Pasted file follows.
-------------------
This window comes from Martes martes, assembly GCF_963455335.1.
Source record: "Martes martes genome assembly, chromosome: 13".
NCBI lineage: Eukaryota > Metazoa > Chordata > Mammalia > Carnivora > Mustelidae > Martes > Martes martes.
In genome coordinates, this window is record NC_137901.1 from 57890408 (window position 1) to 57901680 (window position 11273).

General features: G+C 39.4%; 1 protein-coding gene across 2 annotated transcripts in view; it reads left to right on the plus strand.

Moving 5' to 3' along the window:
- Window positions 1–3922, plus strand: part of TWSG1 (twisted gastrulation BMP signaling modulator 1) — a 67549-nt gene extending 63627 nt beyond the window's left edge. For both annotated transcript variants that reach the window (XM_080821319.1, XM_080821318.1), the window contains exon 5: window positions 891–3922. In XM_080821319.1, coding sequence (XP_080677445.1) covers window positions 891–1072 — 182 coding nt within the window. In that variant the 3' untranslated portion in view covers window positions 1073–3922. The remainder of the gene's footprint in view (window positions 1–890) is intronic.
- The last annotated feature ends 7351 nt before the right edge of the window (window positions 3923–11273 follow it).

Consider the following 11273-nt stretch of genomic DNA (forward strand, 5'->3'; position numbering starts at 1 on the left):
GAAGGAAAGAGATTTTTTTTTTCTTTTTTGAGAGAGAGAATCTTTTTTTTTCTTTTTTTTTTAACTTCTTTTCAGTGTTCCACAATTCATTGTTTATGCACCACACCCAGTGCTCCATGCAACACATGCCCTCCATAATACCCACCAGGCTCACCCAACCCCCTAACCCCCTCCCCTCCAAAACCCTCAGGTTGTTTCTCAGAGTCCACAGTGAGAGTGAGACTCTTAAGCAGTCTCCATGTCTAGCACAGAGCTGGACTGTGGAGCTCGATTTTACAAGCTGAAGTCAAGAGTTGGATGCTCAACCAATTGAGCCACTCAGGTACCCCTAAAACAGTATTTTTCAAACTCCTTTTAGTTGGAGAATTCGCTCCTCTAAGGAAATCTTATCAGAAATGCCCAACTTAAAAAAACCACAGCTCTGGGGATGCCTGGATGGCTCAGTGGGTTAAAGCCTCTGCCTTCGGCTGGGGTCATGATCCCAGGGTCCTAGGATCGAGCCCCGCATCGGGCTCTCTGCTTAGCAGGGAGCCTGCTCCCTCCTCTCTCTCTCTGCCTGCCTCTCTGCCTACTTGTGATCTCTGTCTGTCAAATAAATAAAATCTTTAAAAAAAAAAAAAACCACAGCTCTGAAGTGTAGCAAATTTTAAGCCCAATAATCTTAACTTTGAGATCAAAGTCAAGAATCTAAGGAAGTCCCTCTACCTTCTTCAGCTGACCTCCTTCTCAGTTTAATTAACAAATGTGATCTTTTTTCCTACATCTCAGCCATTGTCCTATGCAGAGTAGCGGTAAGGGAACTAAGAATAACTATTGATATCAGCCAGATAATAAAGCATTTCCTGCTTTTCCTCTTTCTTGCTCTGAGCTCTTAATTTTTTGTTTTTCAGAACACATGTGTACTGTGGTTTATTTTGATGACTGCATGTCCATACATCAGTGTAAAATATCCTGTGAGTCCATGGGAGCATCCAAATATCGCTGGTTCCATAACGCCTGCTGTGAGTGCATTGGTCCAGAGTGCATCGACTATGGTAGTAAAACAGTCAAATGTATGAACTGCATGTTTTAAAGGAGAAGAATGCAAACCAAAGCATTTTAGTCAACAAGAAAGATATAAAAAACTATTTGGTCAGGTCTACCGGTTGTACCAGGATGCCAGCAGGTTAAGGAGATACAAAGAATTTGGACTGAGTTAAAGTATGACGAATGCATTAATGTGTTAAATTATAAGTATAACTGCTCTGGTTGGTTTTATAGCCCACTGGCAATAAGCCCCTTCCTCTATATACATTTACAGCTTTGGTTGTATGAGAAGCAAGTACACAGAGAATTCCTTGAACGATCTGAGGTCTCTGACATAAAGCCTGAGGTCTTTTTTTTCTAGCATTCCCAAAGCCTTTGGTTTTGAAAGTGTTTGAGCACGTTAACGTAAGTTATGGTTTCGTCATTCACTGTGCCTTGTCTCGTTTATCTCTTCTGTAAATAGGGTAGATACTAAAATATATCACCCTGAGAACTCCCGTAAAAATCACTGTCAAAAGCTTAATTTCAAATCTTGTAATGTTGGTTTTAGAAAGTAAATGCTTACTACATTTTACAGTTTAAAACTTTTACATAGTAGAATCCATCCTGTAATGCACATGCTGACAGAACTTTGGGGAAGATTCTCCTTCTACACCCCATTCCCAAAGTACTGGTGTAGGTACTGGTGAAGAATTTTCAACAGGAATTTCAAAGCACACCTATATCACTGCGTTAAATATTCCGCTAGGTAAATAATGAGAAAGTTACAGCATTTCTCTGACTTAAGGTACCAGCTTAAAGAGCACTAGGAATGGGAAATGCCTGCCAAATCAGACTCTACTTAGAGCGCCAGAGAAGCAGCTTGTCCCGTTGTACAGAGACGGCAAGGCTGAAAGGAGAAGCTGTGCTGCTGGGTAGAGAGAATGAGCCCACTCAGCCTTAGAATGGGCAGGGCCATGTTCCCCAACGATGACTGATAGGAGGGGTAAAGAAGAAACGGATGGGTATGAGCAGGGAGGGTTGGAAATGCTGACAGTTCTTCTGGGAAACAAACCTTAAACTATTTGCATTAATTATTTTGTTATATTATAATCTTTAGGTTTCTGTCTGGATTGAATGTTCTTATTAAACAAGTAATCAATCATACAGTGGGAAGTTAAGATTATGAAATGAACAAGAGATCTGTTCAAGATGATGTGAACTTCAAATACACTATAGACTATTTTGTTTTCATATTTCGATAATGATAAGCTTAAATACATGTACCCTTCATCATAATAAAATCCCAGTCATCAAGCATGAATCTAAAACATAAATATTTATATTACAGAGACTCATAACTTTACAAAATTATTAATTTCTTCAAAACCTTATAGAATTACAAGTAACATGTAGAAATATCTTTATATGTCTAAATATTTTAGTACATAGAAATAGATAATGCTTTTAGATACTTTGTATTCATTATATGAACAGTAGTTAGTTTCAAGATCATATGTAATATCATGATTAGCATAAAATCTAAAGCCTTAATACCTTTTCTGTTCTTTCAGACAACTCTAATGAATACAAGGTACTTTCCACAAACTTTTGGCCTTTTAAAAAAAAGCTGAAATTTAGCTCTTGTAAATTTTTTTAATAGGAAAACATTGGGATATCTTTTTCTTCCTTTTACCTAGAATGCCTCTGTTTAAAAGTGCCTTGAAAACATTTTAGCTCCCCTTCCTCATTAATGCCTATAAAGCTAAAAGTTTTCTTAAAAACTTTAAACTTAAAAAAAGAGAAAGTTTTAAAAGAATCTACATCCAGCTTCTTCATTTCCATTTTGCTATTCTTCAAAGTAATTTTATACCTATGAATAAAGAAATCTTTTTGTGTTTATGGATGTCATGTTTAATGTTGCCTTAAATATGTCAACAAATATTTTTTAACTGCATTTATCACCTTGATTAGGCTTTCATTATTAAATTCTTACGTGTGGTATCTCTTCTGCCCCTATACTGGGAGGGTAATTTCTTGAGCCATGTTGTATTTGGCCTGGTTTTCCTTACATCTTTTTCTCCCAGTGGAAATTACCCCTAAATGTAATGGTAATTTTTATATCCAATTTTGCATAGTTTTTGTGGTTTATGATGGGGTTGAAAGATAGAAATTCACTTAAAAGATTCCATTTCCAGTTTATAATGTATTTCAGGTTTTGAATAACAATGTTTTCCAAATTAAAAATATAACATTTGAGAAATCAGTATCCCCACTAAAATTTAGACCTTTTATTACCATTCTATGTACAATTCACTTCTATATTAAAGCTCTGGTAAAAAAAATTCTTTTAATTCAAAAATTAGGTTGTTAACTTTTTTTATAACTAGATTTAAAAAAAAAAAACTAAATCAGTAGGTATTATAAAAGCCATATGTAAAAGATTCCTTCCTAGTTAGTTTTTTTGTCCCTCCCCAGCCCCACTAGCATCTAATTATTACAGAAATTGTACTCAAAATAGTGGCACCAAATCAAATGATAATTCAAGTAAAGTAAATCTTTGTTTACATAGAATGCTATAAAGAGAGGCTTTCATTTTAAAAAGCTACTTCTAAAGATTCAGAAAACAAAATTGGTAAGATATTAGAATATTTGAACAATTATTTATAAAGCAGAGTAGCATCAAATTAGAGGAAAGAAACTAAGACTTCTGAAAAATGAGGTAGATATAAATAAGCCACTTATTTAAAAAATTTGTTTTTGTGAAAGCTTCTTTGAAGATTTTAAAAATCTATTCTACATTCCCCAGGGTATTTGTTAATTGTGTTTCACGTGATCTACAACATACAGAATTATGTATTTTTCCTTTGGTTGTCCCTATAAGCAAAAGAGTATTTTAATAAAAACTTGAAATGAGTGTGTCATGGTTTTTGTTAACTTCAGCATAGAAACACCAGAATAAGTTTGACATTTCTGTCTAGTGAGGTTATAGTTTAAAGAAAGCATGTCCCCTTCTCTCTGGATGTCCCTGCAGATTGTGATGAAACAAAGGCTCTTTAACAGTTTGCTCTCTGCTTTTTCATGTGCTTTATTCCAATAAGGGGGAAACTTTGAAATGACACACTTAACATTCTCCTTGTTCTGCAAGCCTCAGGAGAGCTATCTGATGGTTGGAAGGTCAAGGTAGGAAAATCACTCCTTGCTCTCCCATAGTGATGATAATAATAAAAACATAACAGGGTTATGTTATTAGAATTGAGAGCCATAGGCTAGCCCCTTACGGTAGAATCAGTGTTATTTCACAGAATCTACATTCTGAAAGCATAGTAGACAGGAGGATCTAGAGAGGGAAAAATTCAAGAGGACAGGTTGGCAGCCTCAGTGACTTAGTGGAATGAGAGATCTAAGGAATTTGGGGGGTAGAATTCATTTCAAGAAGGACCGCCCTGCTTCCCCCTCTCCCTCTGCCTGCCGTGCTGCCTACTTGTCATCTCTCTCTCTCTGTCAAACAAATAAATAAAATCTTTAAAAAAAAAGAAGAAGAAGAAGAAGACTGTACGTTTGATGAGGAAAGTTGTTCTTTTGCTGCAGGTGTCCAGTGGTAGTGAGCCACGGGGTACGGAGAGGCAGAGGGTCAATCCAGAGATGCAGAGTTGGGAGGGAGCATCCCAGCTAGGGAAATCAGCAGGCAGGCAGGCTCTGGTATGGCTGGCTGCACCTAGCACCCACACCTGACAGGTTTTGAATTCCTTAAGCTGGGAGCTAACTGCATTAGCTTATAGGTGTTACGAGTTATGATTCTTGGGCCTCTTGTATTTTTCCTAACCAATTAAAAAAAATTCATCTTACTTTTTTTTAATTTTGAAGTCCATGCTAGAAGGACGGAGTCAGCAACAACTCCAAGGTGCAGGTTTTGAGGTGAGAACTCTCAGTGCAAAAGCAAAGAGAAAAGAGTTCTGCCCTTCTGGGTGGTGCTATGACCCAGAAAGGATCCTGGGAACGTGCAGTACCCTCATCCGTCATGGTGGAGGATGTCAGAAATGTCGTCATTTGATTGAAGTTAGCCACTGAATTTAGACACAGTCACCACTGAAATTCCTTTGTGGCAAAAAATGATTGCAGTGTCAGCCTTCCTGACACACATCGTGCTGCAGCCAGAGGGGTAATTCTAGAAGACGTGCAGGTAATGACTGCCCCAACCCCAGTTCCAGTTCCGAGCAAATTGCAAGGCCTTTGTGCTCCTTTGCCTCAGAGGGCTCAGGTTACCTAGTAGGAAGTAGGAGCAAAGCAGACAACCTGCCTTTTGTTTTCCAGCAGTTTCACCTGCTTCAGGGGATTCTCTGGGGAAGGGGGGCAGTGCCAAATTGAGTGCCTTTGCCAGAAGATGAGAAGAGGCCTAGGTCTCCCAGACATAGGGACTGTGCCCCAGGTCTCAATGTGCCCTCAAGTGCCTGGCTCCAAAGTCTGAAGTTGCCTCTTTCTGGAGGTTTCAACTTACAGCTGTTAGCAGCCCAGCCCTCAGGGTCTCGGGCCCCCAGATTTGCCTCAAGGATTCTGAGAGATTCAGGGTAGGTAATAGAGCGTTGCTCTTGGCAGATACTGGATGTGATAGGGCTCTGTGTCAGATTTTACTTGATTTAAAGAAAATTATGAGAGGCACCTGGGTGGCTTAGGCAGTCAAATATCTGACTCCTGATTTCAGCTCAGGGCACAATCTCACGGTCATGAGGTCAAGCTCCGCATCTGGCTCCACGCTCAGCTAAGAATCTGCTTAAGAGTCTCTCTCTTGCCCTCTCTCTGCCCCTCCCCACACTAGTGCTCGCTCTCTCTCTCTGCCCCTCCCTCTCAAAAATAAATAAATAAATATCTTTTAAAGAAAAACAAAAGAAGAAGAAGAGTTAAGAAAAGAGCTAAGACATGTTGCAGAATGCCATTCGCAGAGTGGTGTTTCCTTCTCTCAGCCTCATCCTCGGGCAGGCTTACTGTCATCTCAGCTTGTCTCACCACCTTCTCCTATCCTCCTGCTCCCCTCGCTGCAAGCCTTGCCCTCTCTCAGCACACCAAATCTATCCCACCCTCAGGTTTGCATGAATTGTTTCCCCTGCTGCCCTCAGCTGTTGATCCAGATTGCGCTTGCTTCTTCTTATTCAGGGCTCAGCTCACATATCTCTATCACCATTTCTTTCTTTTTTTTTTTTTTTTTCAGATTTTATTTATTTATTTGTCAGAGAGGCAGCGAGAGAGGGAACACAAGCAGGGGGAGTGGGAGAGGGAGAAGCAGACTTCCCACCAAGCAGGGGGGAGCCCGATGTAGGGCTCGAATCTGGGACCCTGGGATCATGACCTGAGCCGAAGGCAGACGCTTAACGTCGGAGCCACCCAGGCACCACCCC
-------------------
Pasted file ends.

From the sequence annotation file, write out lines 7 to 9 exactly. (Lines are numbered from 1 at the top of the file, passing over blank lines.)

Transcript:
- Window positions 1–3922, plus strand: part of TWSG1 (twisted gastrulation BMP signaling modulator 1) — a 67549-nt gene extending 63627 nt beyond the window's left edge. For both annotated transcript variants that reach the window (XM_080821319.1, XM_080821318.1), the window contains exon 5: window positions 891–3922. In XM_080821319.1, coding sequence (XP_080677445.1) covers window positions 891–1072 — 182 coding nt within the window. In that variant the 3' untranslated portion in view covers window positions 1073–3922. The remainder of the gene's footprint in view (window positions 1–890) is intronic.
- The last annotated feature ends 7351 nt before the right edge of the window (window positions 3923–11273 follow it).

Consider the following 11273-nt stretch of genomic DNA (forward strand, 5'->3'; position numbering starts at 1 on the left):